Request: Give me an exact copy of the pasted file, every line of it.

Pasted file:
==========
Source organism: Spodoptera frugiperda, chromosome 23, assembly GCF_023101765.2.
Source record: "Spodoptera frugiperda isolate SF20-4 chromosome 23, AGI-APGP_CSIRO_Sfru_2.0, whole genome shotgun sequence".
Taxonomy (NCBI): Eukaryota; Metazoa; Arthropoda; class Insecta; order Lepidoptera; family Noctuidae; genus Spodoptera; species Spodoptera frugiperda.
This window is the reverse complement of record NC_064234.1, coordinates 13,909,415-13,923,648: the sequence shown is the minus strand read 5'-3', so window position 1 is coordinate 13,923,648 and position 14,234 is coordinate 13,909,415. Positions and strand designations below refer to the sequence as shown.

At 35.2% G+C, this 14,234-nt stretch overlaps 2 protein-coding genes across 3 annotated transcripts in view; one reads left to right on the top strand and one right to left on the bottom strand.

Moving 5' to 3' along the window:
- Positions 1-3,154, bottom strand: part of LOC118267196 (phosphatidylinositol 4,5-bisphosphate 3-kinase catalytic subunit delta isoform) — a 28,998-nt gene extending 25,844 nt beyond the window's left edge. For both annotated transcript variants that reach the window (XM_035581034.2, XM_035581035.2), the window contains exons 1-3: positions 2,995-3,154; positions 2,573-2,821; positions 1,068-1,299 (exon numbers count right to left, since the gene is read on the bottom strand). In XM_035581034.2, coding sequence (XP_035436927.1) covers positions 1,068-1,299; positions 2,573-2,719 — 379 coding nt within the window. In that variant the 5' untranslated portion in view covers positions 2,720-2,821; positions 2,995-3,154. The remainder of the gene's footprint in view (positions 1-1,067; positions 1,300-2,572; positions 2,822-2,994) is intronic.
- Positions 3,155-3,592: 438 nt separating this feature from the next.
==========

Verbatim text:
Source organism: Spodoptera frugiperda, chromosome 23, assembly GCF_023101765.2.
Source record: "Spodoptera frugiperda isolate SF20-4 chromosome 23, AGI-APGP_CSIRO_Sfru_2.0, whole genome shotgun sequence".
Taxonomy (NCBI): Eukaryota; Metazoa; Arthropoda; class Insecta; order Lepidoptera; family Noctuidae; genus Spodoptera; species Spodoptera frugiperda.
This window is the reverse complement of record NC_064234.1, coordinates 13,909,415-13,923,648: the sequence shown is the minus strand read 5'-3', so window position 1 is coordinate 13,923,648 and position 14,234 is coordinate 13,909,415. Positions and strand designations below refer to the sequence as shown.

At 35.2% G+C, this 14,234-nt stretch overlaps 2 protein-coding genes across 3 annotated transcripts in view; one reads left to right on the top strand and one right to left on the bottom strand.

Moving 5' to 3' along the window:
- Positions 1-3,154, bottom strand: part of LOC118267196 (phosphatidylinositol 4,5-bisphosphate 3-kinase catalytic subunit delta isoform) — a 28,998-nt gene extending 25,844 nt beyond the window's left edge. For both annotated transcript variants that reach the window (XM_035581034.2, XM_035581035.2), the window contains exons 1-3: positions 2,995-3,154; positions 2,573-2,821; positions 1,068-1,299 (exon numbers count right to left, since the gene is read on the bottom strand). In XM_035581034.2, coding sequence (XP_035436927.1) covers positions 1,068-1,299; positions 2,573-2,719 — 379 coding nt within the window. In that variant the 5' untranslated portion in view covers positions 2,720-2,821; positions 2,995-3,154. The remainder of the gene's footprint in view (positions 1-1,067; positions 1,300-2,572; positions 2,822-2,994) is intronic.
- Positions 3,155-3,592: 438 nt separating this feature from the next.